Tag Archives: summer

Getting Into Hot Water

22 Jul

Just over two weeks ago, our water heater broke.

For reasons that I will not bore you with because it’s a long story, we are still living without hot water. A family of four plus a mother-in-law. The family of four includes two children who have a close one-on-one relationship with mud.

Bath time takes twice as long as it used to. Instead of simply running the bath for the kids, we have to dump buckets of cold water into the tub, and boil huge pots of water on the stovetop that then get added to the cold water so that the kids won’t go into shock when they get in.

What’s that you’re asking? Oh, why don’t we just run cold water from the tap? Because for whatever reason, the lack of water in the hot water tank has completely messed up the water pressure on the tap in the bathroom.

On the one hand, I am glad this did not happen in the middle of winter. Because then, heating the bath water to a bearable level would take three times as long. On the other hand, though, in winter you can get away with taking fewer baths. During the dog days of summer, however, when the temperatures are well over a hundred degrees, regular baths are kind of important.

The baths just take care of the kids. Gerard has a shower in his shop, and I have to traipse off the gym in order to avoid being one of The Unwashed. My mother-in-law goes to her sister’s house.

Once everyone is clean, we then have to deal with the dishes. Running the dishwasher is out of the question because it wouldn’t do the job very well, and because it’s not even connected to the cold water anyway. So dishes have to be washed by hand, and kettles full of boiling water keep having to be added to the water in the kitchen sink. Instead of taking ten minutes to clear the dishwasher and reload it, I am now having to spend up to an hour on this nonsense.

How on earth did people five hundred years ago get anything done?

Well. While the men were out conquering whatever they were conquering, the women were staying home and taking care of it all. It’s not like they had to spend two hours a day on the subway getting to and from a full-time job at the office. And besides, avoiding body odour wasn’t such an issue with them. They had annual baths every July, and the entire village shared a single tub of water for the occasion.

Apparently – apparently – our hot water will be reinstated within two or three days. I’ll believe it when I see it.

In the meantime, I just have to make the most of what I have. And drink wine to stop myself from going completely round the bend.

(Photo credit: http://www.flickr.com/photos/dustpuppy/5371295/)

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Running Through The Fields On A Summers Day

20 Jun

My next half-marathon, which takes place a month from now, will involve a variety of running surfaces. The route will take runners along trails, on the streets, through a tunnel going under the highway, and through a number of fields in the farming community hosting the run.

Training for this event is proving to be interesting. For one thing, I have to do my training runs on a mix of terrains – easier said than done, for someone who lives in a definitively urban area. But still, there are ways and means, and I’ve been trying to incorporate the trails in our local parks into my routes.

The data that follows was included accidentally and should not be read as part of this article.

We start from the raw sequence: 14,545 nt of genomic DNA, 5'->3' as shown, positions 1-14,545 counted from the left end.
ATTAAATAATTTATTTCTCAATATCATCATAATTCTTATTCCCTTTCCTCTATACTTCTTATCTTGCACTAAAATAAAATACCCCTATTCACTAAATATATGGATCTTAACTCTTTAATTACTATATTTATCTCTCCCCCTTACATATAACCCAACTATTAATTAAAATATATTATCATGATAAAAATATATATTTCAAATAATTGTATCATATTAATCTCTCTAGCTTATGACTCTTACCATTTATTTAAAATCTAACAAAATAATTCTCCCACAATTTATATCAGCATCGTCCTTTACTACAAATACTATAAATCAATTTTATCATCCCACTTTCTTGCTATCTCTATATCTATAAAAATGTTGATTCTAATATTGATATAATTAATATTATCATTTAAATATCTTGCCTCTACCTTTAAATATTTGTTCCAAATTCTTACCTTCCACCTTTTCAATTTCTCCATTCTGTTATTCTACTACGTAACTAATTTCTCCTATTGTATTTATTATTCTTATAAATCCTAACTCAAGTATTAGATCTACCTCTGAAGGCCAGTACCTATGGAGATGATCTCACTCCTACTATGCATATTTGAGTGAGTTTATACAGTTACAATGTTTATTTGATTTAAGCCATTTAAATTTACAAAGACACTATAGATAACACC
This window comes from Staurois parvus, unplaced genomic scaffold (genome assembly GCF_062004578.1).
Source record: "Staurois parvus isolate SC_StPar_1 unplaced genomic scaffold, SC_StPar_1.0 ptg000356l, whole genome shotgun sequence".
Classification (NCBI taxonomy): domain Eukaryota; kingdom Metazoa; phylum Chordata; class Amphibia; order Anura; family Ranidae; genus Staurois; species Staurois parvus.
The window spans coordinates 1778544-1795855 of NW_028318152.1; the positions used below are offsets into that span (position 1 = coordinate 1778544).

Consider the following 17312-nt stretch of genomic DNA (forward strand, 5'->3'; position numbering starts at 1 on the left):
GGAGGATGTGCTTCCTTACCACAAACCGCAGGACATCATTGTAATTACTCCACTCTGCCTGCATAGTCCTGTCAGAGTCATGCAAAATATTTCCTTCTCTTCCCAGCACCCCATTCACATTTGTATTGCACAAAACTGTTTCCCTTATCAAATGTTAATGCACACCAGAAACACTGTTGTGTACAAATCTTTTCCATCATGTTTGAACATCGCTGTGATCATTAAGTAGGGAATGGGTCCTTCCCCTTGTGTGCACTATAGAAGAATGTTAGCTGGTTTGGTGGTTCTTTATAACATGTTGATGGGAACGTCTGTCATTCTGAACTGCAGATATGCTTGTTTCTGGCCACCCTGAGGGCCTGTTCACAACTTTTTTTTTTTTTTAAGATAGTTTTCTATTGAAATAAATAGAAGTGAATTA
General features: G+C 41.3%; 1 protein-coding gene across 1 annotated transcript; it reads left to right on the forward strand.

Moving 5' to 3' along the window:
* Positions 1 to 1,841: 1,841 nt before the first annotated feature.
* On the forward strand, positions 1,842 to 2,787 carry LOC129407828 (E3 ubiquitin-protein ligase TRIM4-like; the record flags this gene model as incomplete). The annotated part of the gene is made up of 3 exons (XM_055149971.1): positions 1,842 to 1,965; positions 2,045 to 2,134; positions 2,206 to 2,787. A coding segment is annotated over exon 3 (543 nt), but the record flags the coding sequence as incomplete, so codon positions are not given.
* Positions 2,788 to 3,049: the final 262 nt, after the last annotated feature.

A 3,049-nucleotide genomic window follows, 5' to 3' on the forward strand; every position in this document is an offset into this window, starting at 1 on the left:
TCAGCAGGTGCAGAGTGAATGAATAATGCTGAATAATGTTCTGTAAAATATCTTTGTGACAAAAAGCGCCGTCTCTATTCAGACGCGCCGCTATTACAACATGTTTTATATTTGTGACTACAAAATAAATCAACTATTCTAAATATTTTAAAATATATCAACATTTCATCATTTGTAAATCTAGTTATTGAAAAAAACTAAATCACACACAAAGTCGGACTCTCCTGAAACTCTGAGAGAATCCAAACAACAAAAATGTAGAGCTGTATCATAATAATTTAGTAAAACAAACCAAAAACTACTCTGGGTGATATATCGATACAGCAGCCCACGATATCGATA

The bigger challenge for me is the fact that this race is happening on July 17th, in other words, slap-bang in the middle of summer. Although I hail from sunny climes, and probably have more endurance for hot-weather running than most North American runners, I’m not a complete masochist, and still opt to run in cooler conditions where possible.

But this race, taking place at a time of year when the mercury is already hitting 30° Celsius by eight in the morning, is forcing me to change my usual training strategy. Because where I would usually go running at 5:00 a.m., I am now looking for opportunities to run later in the day, when it’s warmer. It’s all about acclimatization. When race day rolls around, I don’t want to be the weasel who cannot handle running in the heat. I want to be the one who runs strongly throughout.

And that is why I voluntarily headed out for a 16km  run shortly after lunchtime on Saturday. It was hot. Blisteringly. Although the actual temperature was only 19° Celsius, the humidity reading was pushing it up to the mid-thirties. Although this would never have potential to be a run I would describe as “pleasant”, the heat in itself was not the whole problem. I had not fueled myself properly for the run. More importantly, I had not hydrated myself. So not only was I hot, I was intensely thirsty as well, and I just didn’t have the energy stores I needed.

After 6km I gave up, and decided to do the long run the following morning when it was cooler. Usually I would hate the idea of cutting a run short, but since I had initially intended to run on Sunday anyway, I felt OK about it. I just chalked this up as a bonus 6km run.

When I got home I looked at my training schedule and saw that I wasn’t even supposed to do 16km this weekend. I was only supposed to do 10km. If I’d realized that I would have stuck out my Saturday run for the full 10km.

Maybe next time I will consult my training schedule before I hit the road.

(Photo credit: http://www.flickr.com/photos/stamargo/4894061863/)

My Next Race

15 May

In yesterday’s post, I whined about how I would not be able to run the Toronto Women’s Half-Marathon at the end of the month. I’m still not happy about it, and I know that on race day I will be sitting at home resenting the crap out of the cold I caught and the damaged nerve that sometimes just has to get its way or else. I will be consoled, though, by the fact that at least I am not doing something stupid that could result in debilitating injury.

The good news in all of this is that as of this morning, I am registered for a half-marathon in mid-July. The race looks like a good one. It is in the Niagara region so the scenery will be nice. The elevation chart is mostly a flat line, so the race will probably not be on a physically demanding course. And it is a full two months from now, which means that I will have the time to train, and train properly. I have a half-decent chance to put in a half-decent time.